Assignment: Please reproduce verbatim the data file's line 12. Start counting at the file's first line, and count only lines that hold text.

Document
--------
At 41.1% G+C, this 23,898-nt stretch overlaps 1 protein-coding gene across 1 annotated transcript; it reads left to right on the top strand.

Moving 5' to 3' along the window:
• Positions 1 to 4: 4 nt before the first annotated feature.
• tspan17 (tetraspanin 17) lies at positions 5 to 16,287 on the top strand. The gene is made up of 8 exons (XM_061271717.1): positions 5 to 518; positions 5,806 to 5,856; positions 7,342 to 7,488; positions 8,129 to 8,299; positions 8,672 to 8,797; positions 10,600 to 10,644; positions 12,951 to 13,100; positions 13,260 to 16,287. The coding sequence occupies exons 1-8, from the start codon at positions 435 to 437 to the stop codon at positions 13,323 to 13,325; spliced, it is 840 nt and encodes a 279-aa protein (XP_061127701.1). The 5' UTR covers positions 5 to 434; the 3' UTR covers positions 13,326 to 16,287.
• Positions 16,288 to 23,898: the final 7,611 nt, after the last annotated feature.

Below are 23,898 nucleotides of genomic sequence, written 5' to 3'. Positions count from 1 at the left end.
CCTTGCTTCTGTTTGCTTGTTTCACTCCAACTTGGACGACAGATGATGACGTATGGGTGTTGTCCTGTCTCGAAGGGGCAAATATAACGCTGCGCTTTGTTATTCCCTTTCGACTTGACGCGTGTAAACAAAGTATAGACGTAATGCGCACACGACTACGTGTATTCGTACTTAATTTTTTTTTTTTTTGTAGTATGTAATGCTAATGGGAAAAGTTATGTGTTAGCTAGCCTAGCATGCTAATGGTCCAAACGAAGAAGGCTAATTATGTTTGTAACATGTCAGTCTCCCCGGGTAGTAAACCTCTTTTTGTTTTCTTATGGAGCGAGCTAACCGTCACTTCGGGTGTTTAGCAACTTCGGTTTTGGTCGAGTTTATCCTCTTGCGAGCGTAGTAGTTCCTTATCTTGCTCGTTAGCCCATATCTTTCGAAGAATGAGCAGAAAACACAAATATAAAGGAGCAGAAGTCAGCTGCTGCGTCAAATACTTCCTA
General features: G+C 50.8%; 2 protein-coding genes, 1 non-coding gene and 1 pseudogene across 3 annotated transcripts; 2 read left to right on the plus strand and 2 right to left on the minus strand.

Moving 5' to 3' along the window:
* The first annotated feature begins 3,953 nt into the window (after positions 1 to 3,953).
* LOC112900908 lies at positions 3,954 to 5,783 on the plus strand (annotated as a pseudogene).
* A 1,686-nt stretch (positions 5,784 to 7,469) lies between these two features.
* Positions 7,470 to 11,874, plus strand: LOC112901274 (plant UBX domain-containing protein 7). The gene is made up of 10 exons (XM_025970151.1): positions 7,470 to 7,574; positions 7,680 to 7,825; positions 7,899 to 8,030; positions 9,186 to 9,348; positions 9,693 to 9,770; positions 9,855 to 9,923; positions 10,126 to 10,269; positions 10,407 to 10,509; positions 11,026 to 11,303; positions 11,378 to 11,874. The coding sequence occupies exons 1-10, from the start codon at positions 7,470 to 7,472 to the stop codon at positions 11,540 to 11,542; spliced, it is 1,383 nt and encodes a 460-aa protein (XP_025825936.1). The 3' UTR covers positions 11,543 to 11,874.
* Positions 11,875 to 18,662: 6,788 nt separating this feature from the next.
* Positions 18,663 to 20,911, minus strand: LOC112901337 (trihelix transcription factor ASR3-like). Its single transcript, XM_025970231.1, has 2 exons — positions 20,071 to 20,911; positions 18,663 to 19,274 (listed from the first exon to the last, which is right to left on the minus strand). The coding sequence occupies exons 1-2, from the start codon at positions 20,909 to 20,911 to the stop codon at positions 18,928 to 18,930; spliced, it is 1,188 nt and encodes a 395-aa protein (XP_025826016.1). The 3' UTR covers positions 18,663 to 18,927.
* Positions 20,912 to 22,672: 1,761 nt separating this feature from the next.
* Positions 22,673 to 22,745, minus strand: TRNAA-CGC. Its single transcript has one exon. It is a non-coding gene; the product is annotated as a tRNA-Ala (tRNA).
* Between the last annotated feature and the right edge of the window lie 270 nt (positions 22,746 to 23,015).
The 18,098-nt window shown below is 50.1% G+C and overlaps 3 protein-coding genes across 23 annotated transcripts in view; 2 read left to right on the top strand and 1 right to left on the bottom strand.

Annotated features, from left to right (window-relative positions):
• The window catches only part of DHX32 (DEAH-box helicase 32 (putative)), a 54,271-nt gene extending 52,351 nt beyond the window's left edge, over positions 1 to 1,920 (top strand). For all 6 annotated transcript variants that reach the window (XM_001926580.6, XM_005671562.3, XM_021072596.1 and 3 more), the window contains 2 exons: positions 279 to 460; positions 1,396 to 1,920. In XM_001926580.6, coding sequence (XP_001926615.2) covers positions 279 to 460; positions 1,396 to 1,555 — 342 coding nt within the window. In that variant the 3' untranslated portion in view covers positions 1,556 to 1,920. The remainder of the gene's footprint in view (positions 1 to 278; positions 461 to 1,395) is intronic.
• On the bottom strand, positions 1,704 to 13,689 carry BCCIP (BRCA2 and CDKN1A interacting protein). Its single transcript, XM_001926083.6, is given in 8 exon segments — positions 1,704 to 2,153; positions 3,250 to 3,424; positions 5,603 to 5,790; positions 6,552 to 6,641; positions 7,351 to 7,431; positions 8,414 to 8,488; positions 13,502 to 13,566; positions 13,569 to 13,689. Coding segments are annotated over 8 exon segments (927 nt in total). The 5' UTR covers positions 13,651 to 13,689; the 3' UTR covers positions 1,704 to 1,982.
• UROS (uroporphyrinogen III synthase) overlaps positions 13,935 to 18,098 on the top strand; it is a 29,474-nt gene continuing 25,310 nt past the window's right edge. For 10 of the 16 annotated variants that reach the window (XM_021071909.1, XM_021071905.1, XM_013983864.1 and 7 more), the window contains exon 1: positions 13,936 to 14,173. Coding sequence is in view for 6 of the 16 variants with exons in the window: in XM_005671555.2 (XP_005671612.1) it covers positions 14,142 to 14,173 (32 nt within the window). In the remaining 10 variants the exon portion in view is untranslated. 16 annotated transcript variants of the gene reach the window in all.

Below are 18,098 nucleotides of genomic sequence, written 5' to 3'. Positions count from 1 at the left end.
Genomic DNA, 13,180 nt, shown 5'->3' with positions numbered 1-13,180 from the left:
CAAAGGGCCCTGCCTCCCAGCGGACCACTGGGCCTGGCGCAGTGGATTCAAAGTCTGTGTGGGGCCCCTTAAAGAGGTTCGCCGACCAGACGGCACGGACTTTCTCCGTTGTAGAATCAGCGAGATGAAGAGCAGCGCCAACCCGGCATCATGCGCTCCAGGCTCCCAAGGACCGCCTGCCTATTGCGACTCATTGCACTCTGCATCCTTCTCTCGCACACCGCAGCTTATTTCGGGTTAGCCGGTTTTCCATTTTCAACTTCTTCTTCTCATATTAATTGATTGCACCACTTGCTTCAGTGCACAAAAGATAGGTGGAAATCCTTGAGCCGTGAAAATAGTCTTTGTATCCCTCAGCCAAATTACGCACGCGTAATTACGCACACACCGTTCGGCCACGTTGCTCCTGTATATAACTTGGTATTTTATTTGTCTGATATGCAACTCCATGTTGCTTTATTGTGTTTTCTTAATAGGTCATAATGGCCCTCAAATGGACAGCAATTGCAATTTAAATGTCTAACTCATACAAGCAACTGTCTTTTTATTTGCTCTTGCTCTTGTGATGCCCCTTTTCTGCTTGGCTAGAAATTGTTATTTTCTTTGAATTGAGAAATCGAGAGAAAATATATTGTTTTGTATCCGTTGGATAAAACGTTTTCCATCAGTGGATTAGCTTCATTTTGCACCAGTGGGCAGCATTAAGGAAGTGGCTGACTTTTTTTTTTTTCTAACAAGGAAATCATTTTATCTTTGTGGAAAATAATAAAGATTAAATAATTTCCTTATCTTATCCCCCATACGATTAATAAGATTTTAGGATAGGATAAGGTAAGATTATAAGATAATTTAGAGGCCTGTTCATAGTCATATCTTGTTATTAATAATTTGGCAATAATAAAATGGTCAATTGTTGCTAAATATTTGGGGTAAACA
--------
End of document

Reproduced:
* A 1,686-nt stretch (positions 5,784 to 7,469) lies between these two features.